The waitlist at the child care center Lori Berrigan runs in Palmer doubled this last year. There are 250 children on it. Berrigan said she’s running LifeWays at capacity, but the business is barely breaking even.
“We’re not profitable, even with 250 kids on our waitlist, because we’re providing quality care. And you can’t provide quality care without paying your workers well,” she said.
Berrigan said she had to increase wages 30-40% to retain her staff. That means she has to raise her rates 30% starting this June. She said pandemic-era federally funded stabilization grants helped keep her business afloat, but even with the significant increase in her rates, she would have to consider shutting down if it weren’t for help from the state.
“I’m hoping that this is going to continue to be a viable thing,” she said. “I’m going to see how this year goes. And then I may have to make hard decisions.”
Advocates for child care contacted lawmakers about funding problems statewide and the effort appears to have had an impact. The Legislature put an additional $7.5 million towards grants for child care providers in the coming year’s budget bill.
More work to be done
The funding is half the amount advocates say it would take to boost wages and stabilize the industry. Some lawmakers say they have more work to do.
Sen. Cathy Giessel, R-Anchorage, said she’s hugely supportive of funding child care centers. She’s the leader of the bipartisan Senate majority caucus.
She said that reliable, safe child care affects the mental health outcomes of the state’s population in the future.
“We save money by appropriating for these vital services now,” she said. “The Senate majority leadership certainly saw the need for that for next year.”
The Senate approved $15 million for child care, but that didn’t get enough support among the Republican led House majority caucus.
“My goal is to spend a lot more time talking with House counterparts,” Giessel said. “I didn’t communicate as effectively as I should have.”
The $7.5 million currently in the budget still needs to be approved by Gov. Mike Dunleavy, who has the authority to veto all or part of individual items in the budget.
Rep. Julie Coulombe, R-Anchorage and a member of the House majority, supported the funding. She is the liaison of the Legislature on the governor’s child care task force that Dunleavy announced in early April. Coulombe wrote a bill aimed at boosting child care, which is co-sponsored by members of the mostly Democratic House minority caucus.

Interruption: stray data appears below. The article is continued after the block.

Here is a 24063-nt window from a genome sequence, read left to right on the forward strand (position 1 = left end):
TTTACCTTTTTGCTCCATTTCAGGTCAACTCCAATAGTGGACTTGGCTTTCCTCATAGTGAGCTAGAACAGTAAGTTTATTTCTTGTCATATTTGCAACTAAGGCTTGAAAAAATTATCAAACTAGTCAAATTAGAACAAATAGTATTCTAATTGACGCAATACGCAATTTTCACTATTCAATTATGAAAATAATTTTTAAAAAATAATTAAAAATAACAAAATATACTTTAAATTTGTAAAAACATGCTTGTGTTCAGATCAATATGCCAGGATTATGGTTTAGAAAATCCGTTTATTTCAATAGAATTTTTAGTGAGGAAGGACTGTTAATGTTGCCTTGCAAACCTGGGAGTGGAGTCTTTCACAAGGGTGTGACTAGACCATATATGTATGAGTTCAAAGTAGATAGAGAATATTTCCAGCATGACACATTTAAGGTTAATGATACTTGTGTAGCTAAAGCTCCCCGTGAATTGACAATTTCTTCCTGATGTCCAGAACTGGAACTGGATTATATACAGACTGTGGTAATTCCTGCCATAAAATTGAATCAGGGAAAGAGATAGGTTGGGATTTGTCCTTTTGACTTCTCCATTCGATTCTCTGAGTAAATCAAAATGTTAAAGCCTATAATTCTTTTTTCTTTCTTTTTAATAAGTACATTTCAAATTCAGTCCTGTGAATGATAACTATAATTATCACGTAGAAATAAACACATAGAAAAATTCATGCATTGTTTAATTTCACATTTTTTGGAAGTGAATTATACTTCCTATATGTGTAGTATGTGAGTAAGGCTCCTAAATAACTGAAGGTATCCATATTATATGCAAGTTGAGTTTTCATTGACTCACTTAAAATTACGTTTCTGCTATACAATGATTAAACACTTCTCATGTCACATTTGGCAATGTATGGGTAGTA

“The reason why I’m trying to figure that out is because I’m pro-life, and the governor wants to be a pro-family state,” Coulombe said. “I would hate for somebody to feel like they couldn’t have a baby because there’s no support once the baby’s born. So let’s give them some support to do it.”
It didn’t pass this year, but Coulombe said she’s hopeful for more movement on the child care issue when legislators reconvene next year.
Child care and the economy
Blue Shibler is the executive director of the Southeast Alaska Association for the Education of Young Children. She said child care centers are struggling despite intense demand for services.
“Whether you’re talking about rural Alaska or cities, every single part of Alaska has a child care shortage. And that in the heart of that sort of shortage is absolutely, simply that it’s not a good business model — you can’t make a profit. In fact, you can only suffer a loss, really, at this point,” Shibler said.
She said any funding is good, but more would be better.
“I think it’s going to help,” she said. “I don’t think we’re going to see growth in the industry, which is a bummer, because we really feel like having more child care availability is what was going to be part of the answer to the workforce shortages.”
That sentiment was echoed by Department of Labor and Workforce Development Commissioner Cathy Muñoz in April. “The lack of affordable and accessible quality childcare is a significant workforce challenge,” she said in a press release.
According to one study, 77% percent of Alaska parents reported missing work because of child care challenges. Forty percent of Alaskans interviewed for the study said that they or someone in their household had left a job, declined a job offer, or changed jobs because of child care issues in the last year.
Christina Eubanks has run a legacy child care center in Anchorage for the last 15 years. She said the last year has been the most stressful of her career even though demand is as high as it’s ever been.
“A woman said to me, ‘As soon as I knew my pregnancy was viable, I started looking for child care,” Eubanks recounted. “She’s literally looking at losing her job. And she’s a professional woman losing her career because she cannot go back to work.”
But to hire staff, Eubanks has had to raise wages — the minimum she pays is $16 an hour. That pay hike for her workers means that she’s raising her rate to nearly $1,700 a month per child this summer.
“There’s a limit to what people can pay,” she said. Her child care center, Hillcrest, is considering scholarships for currently enrolled families that cannot afford the increase. She said the state funding is going to help her keep the cost to families down while she invests in retaining her staff.
The $7.5 million in the state budget is the biggest boost she’s seen from the state. It would translate to about $10,000 a month for her care center — and she plans to put it all towards salaries.
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